Is terrific new creative from Allstate imitation or emulation and does it even matter?
July 6, 2010
My last post, in praise of Leo Burnett’s brash, new campaign for Allstate, “Mayhem” prompted numerous comments, a few of which have compelled me to write again.
One commenter, going by the pseudonym, Bill O’Really took the advertising to task for being derivative of an older campaign by Fallon for Traveler’s Insurance, called “Risk” and for an award-winning utility commercial entitled “Wind.” The work is posted above. Here is one of O’Really’s comments, verbatim:
One insurance company creates an ad in which a guy playing RISK runs around doing random things. A few years later another insurance company creates an ad in which a guy named MAYHEM runs around doing random things? C’mon Steff, could they be any closer? The only difference is Burnett went for a more menacing tone. The Fallon spot was award-winning and very well known. Not to mention the French commercial which is the best of the lot. I don’t know, there’s a point where you say, nice idea, but it’s been done and it’s been done in our very category. I know there are no new ideas, but that doesn’t mean we have to resort to this kind of thing.
I confess I’d forgotten about the other campaigns; seeing them again I do concede they are quite similar. But is it plagiarism? And if so, does it matter? I’ve faced these questions before.
A while back I’d chosen a commercial for American Express, “Smiles” as my favorite campaign of the year. Quickly, I received numerous comments that it, too, had been “borrowed” from other source material. So close were the similarities between campaigns, I reneged on my best-of-the-year verdict. While acknowledging a grey area existed between plagiarism and “borrowed interest”, I couldn’t get around certain facts, namely that the artist whose work had been copied had, I think, not been compensated for his concept. Other factors played into my about-face and they’re all documented: Gods post: \"Smiles\"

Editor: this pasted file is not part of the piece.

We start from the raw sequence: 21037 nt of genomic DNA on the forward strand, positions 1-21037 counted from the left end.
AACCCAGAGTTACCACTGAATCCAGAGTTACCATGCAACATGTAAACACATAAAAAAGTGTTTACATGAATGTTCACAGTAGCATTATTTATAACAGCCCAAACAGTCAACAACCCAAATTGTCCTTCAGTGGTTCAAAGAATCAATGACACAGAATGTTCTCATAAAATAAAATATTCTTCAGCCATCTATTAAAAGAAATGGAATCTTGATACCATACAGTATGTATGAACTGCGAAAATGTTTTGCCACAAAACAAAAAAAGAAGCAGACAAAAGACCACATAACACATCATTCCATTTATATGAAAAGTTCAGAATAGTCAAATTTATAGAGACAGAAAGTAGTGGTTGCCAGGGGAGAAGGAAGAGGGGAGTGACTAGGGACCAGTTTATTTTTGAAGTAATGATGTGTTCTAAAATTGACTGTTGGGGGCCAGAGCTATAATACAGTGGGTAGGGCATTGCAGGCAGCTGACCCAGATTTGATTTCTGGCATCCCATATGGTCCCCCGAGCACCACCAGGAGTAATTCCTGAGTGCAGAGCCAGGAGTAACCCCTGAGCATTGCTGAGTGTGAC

And so here we are again. Fact: The Allstate campaign personifies “Mayhem” and the Traveler’s campaign personifies “Risk.” Yet, despite the evidence, I’m not so sure I have the same negative opinion. The world has changed. The Internet and social media have allowed for an endless array of ideas (for brands, for entertainment, for everything really) to flourish. These ideas build upon other ideas, many of them knowingly. Someone creates something popular and it gets replicated and parodied ad nausea. Popular culture repeats itself over and over again. Mimicking others has become an art form; dare I say, acceptable.
Is it acceptable, then, for Leo Burnett and Allstate to manufacture a campaign so similar to Fallon and Traveler’s? While I do find it disturbing that both campaigns are for big, well-known insurance companies I honestly don’t know if it matters anymore. I doubt the consumer cares. They will respond to the work without passing judgment. And since the “Risk” campaign is several years old they likely won’t remember it anyway.
Matters of intellectual property, then, are only for the respective clients and agencies to decide. I do not know if copyright laws regarding advertising creative even exist. If so, are they enforceable? And, moreover, should they be?
In Hollywood there are copyright laws yet many films are derivative of one another, some of them coming out side by side. A few summers ago there were two “Volcano” movies; two films about Truman Capote, and so on.
And isn’t Burger King a copy of McDonald’s, a Whopper a copy of the Big Mac? Coke has its Pepsi. United has American. There is nothing new since the Romans. Maybe now we should stop pretending there is.
For what it’s worth, I like the Allstate work better. The writing, the acting, the directing; I respond to it more viscerally than I do for the “Risk” campaign. But does that make it okay? And if it isn’t “okay” are we in Ad Land the only ones that give a damn?